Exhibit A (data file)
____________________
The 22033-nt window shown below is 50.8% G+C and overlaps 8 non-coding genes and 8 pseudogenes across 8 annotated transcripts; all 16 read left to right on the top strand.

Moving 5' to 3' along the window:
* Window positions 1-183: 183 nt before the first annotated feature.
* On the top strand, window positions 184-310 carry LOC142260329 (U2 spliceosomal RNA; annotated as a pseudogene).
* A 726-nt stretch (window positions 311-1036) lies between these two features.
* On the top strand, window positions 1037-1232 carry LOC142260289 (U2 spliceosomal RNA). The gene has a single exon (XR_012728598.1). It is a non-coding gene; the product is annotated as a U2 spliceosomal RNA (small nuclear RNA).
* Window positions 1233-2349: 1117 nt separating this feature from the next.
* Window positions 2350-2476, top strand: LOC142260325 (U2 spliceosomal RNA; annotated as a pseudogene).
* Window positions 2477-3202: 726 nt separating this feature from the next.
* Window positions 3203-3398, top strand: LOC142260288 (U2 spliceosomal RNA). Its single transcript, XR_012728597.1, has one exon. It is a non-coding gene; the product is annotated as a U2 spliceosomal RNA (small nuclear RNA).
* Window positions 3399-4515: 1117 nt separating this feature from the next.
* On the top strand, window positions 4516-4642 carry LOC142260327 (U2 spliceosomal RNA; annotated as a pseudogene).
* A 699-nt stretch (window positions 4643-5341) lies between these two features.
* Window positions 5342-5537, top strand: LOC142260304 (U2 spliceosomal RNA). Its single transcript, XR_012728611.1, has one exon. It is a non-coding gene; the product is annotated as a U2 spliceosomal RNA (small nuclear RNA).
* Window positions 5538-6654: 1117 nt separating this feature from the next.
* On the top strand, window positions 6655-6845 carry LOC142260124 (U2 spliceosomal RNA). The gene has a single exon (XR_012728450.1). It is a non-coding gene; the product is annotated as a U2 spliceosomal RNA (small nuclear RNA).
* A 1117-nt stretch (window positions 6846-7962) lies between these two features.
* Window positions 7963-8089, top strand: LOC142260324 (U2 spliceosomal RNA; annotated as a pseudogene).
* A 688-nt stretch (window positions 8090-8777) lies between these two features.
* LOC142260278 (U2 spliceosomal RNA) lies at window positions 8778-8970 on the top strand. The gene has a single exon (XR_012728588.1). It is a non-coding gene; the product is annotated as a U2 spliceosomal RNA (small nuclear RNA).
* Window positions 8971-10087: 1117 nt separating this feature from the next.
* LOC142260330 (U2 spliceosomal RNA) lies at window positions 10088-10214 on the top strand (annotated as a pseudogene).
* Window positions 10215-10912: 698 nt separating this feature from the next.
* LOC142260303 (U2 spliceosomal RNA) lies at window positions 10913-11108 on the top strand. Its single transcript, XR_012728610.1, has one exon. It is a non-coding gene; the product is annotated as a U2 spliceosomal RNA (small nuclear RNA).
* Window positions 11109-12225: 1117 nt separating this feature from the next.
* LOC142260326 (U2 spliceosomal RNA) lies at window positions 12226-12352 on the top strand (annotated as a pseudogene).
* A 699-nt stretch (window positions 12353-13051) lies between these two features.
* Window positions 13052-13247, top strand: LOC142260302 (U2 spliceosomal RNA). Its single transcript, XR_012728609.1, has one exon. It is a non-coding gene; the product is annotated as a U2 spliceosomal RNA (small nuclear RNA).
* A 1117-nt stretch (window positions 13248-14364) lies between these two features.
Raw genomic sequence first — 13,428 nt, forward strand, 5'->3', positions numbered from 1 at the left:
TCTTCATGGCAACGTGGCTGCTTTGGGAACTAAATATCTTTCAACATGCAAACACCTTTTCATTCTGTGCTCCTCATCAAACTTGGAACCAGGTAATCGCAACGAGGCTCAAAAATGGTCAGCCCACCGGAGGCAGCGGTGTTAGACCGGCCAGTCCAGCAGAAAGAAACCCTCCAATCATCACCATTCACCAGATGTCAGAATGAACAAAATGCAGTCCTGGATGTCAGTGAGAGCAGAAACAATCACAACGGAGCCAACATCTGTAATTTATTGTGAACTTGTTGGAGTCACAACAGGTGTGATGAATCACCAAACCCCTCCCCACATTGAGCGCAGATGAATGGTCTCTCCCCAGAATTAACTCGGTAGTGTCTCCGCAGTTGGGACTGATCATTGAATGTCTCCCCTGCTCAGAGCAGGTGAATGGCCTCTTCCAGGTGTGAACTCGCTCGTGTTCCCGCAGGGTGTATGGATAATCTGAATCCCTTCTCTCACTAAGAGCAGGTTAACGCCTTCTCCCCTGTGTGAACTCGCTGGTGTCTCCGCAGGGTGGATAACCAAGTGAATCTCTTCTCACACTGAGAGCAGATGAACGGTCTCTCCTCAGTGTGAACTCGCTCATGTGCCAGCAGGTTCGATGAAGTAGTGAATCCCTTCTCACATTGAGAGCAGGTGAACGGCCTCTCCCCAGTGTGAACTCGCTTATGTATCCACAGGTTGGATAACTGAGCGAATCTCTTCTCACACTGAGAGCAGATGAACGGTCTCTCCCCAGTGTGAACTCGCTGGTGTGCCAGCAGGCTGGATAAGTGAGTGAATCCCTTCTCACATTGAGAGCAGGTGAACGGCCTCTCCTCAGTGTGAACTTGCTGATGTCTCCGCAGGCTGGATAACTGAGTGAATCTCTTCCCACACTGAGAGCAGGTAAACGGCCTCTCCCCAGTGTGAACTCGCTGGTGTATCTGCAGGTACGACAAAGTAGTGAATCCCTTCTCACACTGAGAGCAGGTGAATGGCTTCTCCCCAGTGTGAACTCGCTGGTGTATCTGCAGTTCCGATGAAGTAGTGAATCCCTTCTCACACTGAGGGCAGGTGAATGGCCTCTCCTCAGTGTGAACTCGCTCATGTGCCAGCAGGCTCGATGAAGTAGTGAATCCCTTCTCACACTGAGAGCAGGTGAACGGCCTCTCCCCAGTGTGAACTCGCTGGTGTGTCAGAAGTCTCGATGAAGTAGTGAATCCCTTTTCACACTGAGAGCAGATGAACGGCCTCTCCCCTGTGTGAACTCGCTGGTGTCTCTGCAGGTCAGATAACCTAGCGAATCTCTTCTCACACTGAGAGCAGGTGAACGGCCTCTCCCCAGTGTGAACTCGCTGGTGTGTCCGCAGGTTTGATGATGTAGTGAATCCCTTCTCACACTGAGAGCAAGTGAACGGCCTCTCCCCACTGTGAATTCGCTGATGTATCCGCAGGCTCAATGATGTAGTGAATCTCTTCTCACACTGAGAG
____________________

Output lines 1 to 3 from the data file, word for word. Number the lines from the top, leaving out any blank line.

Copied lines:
The 22033-nt window shown below is 50.8% G+C and overlaps 8 non-coding genes and 8 pseudogenes across 8 annotated transcripts; all 16 read left to right on the top strand.

Moving 5' to 3' along the window:
* Window positions 1-183: 183 nt before the first annotated feature.